No one likes a complainer. I can’t think of a single situation in which someone actually enjoys listening to someone complaining to them. We might realize that it’s necessary, like a person in business who listens to a complaint in order to improve service. But no one really enjoys it.
But is it right to complain to God about how things are going? Like a lot of good questions, that can’t be answered by a simple “yes” or “no.” There’s a good case for “no," and Exhibit A is the people of Israel. They had to turn back from the very borders of the Promised Land and spend 40 years in the wilderness because they complained one too many times. They complained about Moses’ leadership in Egypt, they complained at the Red Sea when they saw Egypt’s armies, and they complained all during Moses’ tenure as leader. And finally God had enough.
But on the “yes” side we have today’s Psalm. And this isn’t the only one: In fact, there are actually only a few Psalms which are pure praise/thanksgiving. Most of them have some form of complaint. Let me summarize a lot of Psalms for you: “Things are really stinking right now! I have enemies on every side, troubles too many to count, and it’s YOUR fault God! What the heck is going on?! Why aren’t you doing something about this?! But you know, now that I think about it, you are really good to me. And you are in charge. So I’ll trust you, and I promise to praise you when you deliver me.” There, I just summed up a huge portion of the Psalms for you. So apparently we can complain to him, but only in the right way.
This is one of my favorite complaining Psalms, so I’ll use it as a springboard for some important points. First, notice the spirit in which he’s approaching God. Unlike the Hebrews in Moses’ day, he isn’t really impugning God’s character. The Hebrews did: They constantly accused the Lord of leading them out of Egypt in order to kill them all. But the Psalmist knows, despite all the evidence, that his Lord is good and in charge. He knows this, despite what his emotions are telling him. He knows this, despite what his enemies are telling him.
Notice also that he’s going to the right person. If I have a problem, doesn’t it make sense to go to the One who can actually solve it? I know that things are going wrong and there’s severe injustice going on, but I know who can make it right.
Also it’s good to note that when we’re going through bad times, what we don’t need is a theology lesson so much as we need the comfort of the Lord's presence. The first two verses are a question: “How long will I have to go through this?” But is that what David really wanted? If an angel appeared to him and said “God has sent me to tell you that your current trial will last for exactly four days, three hours, and fifteen minutes,” do you think that David would've been satisfied with that? Of course not! What he really was saying was “Get me out of this!!! I can’t take it any more!!!”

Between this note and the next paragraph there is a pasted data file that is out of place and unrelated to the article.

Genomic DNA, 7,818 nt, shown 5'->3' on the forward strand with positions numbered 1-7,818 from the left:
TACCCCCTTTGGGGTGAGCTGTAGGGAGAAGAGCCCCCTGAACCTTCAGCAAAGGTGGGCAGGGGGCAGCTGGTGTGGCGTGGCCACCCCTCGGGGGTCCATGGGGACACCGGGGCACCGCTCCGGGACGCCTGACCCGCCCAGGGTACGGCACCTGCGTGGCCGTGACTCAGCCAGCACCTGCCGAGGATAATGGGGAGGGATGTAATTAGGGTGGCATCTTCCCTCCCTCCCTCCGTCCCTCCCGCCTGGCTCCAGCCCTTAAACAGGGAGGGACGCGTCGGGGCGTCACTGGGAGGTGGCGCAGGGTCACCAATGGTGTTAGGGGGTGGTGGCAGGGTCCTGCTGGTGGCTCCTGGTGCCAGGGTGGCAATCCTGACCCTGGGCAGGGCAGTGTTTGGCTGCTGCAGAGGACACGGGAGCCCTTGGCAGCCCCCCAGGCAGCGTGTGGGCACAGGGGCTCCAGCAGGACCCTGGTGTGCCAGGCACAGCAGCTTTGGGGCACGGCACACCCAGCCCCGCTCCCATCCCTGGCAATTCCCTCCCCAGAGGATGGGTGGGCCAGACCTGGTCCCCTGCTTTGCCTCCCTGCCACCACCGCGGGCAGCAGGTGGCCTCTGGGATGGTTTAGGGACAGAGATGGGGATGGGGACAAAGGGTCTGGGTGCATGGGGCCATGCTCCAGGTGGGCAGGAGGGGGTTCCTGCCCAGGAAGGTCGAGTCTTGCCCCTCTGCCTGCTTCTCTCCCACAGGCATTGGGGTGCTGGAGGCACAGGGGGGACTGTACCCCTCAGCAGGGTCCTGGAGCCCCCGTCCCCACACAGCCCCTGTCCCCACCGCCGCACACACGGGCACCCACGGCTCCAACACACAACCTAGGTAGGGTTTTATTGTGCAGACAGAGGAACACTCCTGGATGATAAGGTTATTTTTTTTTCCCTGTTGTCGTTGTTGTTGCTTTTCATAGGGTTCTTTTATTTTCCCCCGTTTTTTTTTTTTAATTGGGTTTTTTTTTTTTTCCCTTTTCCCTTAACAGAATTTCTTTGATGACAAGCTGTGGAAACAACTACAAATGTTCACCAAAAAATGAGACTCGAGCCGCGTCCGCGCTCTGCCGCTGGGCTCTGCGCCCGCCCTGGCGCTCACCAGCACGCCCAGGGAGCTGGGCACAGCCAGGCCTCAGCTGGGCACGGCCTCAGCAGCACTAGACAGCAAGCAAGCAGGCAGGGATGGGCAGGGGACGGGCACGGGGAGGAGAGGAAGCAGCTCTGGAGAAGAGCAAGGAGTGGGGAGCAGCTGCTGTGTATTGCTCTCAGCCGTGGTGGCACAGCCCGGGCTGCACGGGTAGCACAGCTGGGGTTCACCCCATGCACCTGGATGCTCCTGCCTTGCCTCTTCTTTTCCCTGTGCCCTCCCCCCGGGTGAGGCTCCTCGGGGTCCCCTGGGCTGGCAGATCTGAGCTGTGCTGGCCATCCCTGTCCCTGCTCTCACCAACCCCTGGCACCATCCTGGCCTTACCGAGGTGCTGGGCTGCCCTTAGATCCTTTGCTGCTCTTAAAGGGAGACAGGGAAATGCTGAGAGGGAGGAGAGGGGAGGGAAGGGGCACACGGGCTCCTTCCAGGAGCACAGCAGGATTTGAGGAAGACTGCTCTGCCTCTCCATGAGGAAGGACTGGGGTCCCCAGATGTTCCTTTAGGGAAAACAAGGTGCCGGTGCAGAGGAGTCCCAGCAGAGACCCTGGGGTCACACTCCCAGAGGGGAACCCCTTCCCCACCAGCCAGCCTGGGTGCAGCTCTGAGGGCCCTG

C. S. Lewis, per usual put it so well: "Faith is the art of holding on to things your reason has once accepted in spite of your changing moods." You've already--in your official theology--accepted that the Lord is sovereign, that he loves you, that he has a perfect plan for you, etc. Faith is holding on to that even when the circumstances and your feelings are telling you differently.
Finally let’s look at his hope. He knew that in spite of everything going on, he could trust in his Savior’s unfailing love (his chesed, remember that word?), that he could rejoice in God’s salvation. He also knew that there would come a point in which he could sing. Not a funeral dirge, but a song of praise and thanksgiving. One way or another, he knew that his Lord would vindicate his trust and hope.
So what about us? If there is something that's really troubling you about your situation or about God, then bring it to him. Be honest with him! He knows your heart, so you’re not hiding anything from him anyway. Pour out your complaint to him, being sure to acknowledge his goodness and sovereignty. And when you do this, you’ll find that he’ll lift that burden from you. We desperately need to cast all our anxiety on him because he cares for us.
And here's Michael Card's version of this Psalm:
Father God, I thank you for listening to my complaints, even the selfish ones. When I come to you, even in a complaining spirit, I find that you turn my complaints into songs of joy.
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